Pattern Recognition by William Gibson
Okay, let’s get one thing clear right now. Pattern Recognition is damned good book. The prose is stunning and the protagonist is at once hardcore and sympathetic. Prior to this I’ve only read one Gibson and while Neuromancer is a bit dated now it’s still an astonishing read. I’m pleased to say Pattern Recognition is at least its equal.
Cayce Pollard has the odd affliction of being allergic to branding. This aids her in her career as a cool-hunter and brand consultant. She is also part of a community that seeks to learn the origin and meaning of mysterious fragments of footage that have started showing up all over the internet. When her newest employer recruits her to discover the identity of the creator of the footage she’s hurled into an adventure that sees her facing off against industrial spies and mafia goons, all the while inching ever closer to the truth.
The story is told in third person present from the perspective of one Cayce Pollard. She’s young, smart, but haunted by both her affliction and the loss of her father two years previous. She comes across as forceful yet kind, strong yet vulnerable, capable yet utterly overwhelmed by the task she is set. In short, you spend most of the book wanting to give her a big hug and then cheering when she overcomes obstacle after obstacle.
Gibson’s characterisation is economical in the extreme. While telling is used for the odd smattering of back-story, he spends most of his time showing you who his characters are, describing their affectations in surprisingly subtle detail. There’s a moment at the beginning of the novel where a piece of Cayce’s clothing is damaged. Yes the item is close to irreplaceable, but it’s still just clothing. Despite this, the impact I felt was huge. Gibson is just very, very good.
The supporting characters are also very nicely drawn. Voytek, an artist seeking old computers for an installation, is particularly interesting for his open nature. He reads like the only true innocent in the entire story. He’s the complete opposite of Boone Chu, Cayce’s partner on her mission, who, because of his association with their employer, gives off warning signals from his first appearance. Cayce describes each person she meets in sparse detail and, despite the fact they quickly become part of her life, she always maintains a cool distance. It is this that makes her relationships seem so genuine.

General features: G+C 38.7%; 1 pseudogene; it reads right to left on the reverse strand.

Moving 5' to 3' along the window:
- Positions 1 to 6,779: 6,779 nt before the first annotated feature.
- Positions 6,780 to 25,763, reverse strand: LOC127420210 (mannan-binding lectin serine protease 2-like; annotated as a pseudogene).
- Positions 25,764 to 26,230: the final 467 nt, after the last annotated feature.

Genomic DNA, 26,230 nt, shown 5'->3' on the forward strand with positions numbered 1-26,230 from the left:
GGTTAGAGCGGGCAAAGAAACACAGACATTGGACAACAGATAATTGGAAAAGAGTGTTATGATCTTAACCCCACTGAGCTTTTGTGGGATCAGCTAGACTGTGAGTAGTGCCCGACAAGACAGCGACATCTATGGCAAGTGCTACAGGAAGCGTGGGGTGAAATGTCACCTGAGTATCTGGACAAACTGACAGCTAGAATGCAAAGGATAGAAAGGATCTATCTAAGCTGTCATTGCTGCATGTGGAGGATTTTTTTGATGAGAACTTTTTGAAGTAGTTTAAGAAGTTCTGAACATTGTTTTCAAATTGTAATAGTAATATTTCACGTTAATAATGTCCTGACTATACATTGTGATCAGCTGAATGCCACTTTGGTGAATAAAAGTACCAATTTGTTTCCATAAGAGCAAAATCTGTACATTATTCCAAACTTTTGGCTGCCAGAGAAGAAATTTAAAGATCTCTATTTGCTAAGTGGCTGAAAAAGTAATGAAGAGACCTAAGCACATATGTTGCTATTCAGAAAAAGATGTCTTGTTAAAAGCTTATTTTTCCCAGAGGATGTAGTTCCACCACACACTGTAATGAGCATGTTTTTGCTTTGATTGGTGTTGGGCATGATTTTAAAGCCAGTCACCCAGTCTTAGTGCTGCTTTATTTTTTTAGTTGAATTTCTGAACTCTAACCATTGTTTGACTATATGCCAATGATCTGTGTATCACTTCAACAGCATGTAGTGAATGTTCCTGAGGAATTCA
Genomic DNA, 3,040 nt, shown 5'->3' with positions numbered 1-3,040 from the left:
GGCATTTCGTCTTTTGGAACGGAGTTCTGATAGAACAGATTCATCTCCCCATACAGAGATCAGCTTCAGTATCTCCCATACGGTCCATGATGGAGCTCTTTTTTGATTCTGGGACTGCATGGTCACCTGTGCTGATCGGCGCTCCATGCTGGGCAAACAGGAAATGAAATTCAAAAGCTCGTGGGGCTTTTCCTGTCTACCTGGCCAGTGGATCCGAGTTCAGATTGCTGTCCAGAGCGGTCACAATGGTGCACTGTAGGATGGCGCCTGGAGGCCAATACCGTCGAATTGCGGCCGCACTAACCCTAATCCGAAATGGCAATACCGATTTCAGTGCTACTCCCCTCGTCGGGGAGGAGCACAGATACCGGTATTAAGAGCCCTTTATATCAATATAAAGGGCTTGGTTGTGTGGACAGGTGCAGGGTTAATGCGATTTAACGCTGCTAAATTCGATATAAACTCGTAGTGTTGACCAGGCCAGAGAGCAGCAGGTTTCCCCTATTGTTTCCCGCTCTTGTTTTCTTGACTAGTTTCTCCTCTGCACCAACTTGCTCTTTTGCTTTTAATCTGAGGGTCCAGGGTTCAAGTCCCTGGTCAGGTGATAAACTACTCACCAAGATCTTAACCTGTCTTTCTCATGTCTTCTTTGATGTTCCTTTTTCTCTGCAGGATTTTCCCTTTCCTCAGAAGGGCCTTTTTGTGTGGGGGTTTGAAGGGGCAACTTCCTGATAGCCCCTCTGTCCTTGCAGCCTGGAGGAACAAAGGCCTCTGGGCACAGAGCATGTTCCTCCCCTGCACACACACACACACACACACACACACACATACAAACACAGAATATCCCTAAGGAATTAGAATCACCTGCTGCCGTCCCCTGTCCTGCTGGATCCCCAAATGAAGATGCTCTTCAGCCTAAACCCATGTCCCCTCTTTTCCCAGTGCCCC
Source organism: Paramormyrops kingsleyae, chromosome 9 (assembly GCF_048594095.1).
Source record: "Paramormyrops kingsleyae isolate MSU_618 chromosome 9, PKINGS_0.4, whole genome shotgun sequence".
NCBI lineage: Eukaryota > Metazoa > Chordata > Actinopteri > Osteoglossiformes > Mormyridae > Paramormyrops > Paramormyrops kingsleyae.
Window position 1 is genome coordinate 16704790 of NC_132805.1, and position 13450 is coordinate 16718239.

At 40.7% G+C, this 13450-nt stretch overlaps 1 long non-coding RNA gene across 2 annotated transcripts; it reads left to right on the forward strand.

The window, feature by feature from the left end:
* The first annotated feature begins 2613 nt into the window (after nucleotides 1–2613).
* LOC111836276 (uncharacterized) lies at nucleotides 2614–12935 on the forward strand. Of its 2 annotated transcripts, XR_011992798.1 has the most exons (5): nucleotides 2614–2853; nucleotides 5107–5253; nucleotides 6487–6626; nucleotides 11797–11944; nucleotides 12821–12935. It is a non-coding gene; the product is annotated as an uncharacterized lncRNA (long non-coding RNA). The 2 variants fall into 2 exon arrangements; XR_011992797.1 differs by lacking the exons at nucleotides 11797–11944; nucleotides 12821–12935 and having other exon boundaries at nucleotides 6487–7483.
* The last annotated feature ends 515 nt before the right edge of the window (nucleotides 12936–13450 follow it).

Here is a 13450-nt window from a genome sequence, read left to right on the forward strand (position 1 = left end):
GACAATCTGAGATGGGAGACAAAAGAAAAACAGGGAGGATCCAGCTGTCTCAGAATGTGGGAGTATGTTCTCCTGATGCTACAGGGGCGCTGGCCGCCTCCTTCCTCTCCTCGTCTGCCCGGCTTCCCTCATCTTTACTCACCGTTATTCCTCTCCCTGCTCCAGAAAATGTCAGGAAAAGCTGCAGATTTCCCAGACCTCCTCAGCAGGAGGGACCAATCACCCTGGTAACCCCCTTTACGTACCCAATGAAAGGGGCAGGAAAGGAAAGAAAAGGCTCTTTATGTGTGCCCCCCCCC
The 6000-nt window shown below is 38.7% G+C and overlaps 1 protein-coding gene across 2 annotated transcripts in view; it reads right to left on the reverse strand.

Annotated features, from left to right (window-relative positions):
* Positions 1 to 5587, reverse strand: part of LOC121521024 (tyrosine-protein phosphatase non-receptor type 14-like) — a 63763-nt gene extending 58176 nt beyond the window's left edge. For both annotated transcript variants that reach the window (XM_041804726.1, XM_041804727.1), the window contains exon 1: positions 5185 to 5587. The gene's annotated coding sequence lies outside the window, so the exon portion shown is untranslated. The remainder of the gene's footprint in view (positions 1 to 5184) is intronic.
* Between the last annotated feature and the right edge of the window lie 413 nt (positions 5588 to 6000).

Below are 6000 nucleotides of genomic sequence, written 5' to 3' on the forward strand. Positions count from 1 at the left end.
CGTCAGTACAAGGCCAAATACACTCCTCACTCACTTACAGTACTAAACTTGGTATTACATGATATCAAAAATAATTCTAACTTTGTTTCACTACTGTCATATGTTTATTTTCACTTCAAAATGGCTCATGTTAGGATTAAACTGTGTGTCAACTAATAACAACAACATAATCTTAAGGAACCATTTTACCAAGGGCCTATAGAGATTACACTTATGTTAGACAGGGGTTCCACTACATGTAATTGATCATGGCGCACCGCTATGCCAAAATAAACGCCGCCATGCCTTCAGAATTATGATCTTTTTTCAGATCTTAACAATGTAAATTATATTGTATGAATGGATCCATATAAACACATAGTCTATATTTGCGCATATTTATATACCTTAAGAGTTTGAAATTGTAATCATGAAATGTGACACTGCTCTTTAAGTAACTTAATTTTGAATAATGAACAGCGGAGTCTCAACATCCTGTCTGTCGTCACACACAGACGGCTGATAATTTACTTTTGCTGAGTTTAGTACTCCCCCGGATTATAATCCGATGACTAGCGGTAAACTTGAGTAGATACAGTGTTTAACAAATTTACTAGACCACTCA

Pattern Recognition reads like a very deliberately paced Hollywood thriller that every so often stops to dig deep into our collective psyche. The prose oozes style and flows off the page. This is not a book you will read slowly. Its exploration of our obsession with products and the role of marketing in society combined with Cayce’s paranoias (or are they) gives an over-arching feeling of everything being out of control. As Cayce progresses in her mission this effect amplifies over and over. You begin to entertain the idea that perhaps no one is in control any more, and this is far more terrifying than any evil corporation or government.
The story kind of fizzles out at the end and meanders a little in places. It’s also slightly dated by the technology mentioned: iBooks and Apple Cubes. However, these minor complaints are overwhelmed by the sheer quality of pretty much everything else.
William Gibson has been known to state in interviews that time has caught up with his writing. While this is certainly true, Pattern Recognition commands the reader and forces them to examine the things that make our society what it is in such a way that they seem totally alien. Reading his work is a true pleasure, but it’s also educational and challenging. Good stuff then.